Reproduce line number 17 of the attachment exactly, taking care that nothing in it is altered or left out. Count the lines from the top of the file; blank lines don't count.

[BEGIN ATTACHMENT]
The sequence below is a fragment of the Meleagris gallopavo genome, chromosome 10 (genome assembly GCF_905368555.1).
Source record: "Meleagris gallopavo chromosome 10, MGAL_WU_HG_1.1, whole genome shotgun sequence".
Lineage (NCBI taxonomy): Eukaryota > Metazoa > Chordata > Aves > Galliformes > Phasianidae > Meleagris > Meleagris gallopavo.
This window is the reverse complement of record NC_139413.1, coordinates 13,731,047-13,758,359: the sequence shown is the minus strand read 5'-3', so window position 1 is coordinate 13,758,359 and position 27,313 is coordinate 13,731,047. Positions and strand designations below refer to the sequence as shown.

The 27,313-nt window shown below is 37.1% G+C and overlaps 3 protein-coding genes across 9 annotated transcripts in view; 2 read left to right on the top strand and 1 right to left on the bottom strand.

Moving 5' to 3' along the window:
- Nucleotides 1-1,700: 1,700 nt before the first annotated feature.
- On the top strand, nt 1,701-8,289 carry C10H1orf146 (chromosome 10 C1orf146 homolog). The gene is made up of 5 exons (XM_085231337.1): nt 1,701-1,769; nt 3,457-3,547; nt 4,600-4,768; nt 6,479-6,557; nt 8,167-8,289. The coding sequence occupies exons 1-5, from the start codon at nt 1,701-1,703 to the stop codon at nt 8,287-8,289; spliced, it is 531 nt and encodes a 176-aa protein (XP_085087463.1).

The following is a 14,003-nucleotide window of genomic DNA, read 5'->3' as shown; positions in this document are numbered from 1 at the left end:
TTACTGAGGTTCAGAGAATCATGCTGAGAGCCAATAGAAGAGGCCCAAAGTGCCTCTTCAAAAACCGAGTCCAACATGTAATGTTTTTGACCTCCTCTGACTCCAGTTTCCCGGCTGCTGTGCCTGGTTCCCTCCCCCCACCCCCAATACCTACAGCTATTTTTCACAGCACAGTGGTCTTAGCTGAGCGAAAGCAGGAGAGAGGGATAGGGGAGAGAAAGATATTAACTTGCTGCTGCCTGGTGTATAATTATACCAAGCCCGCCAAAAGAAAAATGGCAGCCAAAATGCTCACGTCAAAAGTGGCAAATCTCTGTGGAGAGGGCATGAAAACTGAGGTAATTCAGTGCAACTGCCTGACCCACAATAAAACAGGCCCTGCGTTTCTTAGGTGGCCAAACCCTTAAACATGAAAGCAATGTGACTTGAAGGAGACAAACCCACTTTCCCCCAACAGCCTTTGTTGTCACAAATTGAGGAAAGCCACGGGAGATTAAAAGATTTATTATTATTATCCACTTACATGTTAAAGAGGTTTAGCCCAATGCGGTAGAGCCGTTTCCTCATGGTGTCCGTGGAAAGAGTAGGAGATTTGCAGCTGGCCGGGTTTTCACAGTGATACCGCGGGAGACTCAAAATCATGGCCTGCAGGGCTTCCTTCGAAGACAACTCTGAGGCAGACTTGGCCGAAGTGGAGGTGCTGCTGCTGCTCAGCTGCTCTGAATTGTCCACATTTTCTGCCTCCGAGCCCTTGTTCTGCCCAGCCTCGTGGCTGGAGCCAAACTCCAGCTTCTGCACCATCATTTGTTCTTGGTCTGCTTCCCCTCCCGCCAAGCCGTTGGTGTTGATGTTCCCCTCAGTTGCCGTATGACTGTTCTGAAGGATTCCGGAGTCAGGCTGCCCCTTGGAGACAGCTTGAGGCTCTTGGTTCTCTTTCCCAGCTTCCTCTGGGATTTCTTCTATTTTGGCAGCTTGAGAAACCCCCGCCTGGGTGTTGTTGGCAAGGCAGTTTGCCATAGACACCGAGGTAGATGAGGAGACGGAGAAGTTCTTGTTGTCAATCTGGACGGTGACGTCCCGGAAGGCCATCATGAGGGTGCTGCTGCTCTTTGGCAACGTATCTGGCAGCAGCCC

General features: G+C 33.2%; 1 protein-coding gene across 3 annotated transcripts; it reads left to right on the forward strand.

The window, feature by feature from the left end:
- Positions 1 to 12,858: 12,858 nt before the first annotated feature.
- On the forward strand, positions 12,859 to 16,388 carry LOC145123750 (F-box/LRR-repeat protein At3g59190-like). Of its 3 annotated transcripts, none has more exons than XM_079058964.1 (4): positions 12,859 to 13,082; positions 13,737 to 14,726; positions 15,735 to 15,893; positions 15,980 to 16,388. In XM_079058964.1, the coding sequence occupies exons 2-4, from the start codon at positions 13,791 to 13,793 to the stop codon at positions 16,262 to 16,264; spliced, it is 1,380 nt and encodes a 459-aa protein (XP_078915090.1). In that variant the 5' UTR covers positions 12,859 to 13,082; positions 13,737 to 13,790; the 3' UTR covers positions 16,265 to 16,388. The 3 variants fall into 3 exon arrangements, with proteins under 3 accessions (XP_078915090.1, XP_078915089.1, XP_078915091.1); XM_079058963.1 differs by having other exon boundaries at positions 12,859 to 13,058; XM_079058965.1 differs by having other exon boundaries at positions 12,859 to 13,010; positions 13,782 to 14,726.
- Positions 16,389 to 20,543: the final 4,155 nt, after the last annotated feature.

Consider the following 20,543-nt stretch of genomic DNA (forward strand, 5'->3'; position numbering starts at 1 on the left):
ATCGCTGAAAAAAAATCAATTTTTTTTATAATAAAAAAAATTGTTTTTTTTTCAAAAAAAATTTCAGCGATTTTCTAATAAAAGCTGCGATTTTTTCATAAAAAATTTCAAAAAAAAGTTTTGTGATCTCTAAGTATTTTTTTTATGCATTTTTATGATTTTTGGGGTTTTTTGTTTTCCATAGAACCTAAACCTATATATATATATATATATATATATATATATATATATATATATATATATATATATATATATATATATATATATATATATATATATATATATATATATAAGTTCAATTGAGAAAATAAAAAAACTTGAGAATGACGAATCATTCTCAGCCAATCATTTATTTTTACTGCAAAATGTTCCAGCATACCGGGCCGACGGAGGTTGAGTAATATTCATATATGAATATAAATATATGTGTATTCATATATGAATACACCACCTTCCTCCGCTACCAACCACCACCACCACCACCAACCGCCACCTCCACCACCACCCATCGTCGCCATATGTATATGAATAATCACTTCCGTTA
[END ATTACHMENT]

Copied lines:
ATCGCTGAAAAAAAATCAATTTTTTTTATAATAAAAAAAATTGTTTTTTTTTCAAAAAAAATTTCAGCGATTTTCTAATAAAAGCTGCGATTTTTTCATAAAAAATTTCAAAAAAAAGTTTTGTGATCTCTAAGTATTTTTTTTATGCATTTTTATGATTTTTGGGGTTTTTTGTTTTCCATAGAACCTAAACCTATATATATATATATATATATATATATATATATATATATATATATATATATATATATATATATATATATATATATATATATATATATATATATATATAAGTTCAATTGAGAAAATAAAAAAACTTGAGAATGACGAATCATTCTCAGCCAATCATTTATTTTTACTGCAAAATGTTCCAGCATACCGGGCCGACGGAGGTTGAGTAATATTCATATATGAATATAAATATATGTGTATTCATATATGAATACACCACCTTCCTCCGCTACCAACCACCACCACCACCACCAACCGCCACCTCCACCACCACCCATCGTCGCCATATGTATATGAATAATCACTTCCGTTA